A head-to-head comparison of drug-coated stents suggests the old standby that used the drug sirolimus prevents more major cardiac events than a newer version, which is coated with zotarolimus. Coating stents with time-released drugs can help prevent infection or clogging, but it’s not clear whether there’s a clinical effect seen with the different coatings.
“This study adds to the evidence base,” says Alice K. Jacobs, MD, national spokeswoman and past president of the American Heart Association and director of the cardiac catheterization laboratories and of interventional cardiology at Boston Medical Center.
But she says it’s only one study. “Medical directors will need to critically review the data from multiple trials before deciding which stents to use in a given subset of patients.”
Researchers at Ulsan College of Medicine in South Korea compared zotarolimus-eluting stents (ZES) with the widely used sirolimus- and paclitaxel-eluting stents (SES, PES) in routine clinical practice and randomly assigned 2,645 patients who were set to undergo angioplasty to receive one of the three types of stents.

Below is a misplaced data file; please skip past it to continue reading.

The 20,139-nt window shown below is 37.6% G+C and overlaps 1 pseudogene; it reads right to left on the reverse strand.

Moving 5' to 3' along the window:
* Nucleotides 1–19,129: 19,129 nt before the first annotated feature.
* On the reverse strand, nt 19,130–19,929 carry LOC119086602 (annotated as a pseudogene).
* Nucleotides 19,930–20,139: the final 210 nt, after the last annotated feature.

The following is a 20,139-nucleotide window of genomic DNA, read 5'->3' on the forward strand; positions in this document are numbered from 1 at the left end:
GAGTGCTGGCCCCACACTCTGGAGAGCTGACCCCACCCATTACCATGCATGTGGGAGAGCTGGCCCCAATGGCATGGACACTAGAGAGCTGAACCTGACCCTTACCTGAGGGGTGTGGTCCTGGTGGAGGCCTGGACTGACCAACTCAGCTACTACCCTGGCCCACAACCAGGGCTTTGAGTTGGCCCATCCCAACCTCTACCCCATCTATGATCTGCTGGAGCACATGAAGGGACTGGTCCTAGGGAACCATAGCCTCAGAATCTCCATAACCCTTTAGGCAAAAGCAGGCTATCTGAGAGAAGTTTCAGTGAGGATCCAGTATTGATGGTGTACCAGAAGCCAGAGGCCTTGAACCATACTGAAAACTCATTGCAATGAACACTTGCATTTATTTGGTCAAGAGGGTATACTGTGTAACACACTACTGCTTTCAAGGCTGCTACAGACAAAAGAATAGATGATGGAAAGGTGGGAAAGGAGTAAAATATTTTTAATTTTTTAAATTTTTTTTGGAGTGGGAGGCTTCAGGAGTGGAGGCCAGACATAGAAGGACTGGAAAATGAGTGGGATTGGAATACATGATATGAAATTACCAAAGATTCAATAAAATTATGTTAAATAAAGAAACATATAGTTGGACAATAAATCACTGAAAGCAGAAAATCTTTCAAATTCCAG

The primary endpoint in the trial was a composite of major adverse cardiac events (MACE) and included death, myocardial infarction, and ischemia-driven revascularization after 12 months of therapy.
Noninferiority comparisons (between ZES vs. SES) and superiority comparisons (between ZES vs. PES) were performed. Their findings, published in the Journal of the American College of Cardiology, suggest the patients in the ZES group had noninferior rates of MACE than the SES group (10.2 percent vs. 8.3 percent) and significantly fewer MACE than the PES group (10.2 percent vs. 14.1 percent). The incidence of death or myocardial infarction was similar among the groups, but the incidence of stent thrombosis was significantly lower in the SES group.
Less stent thrombosis is likely to mean fewer revascularizations. “A decrease in repeat procedures will likely be associated with a decrease in costs,” says Jacobs.
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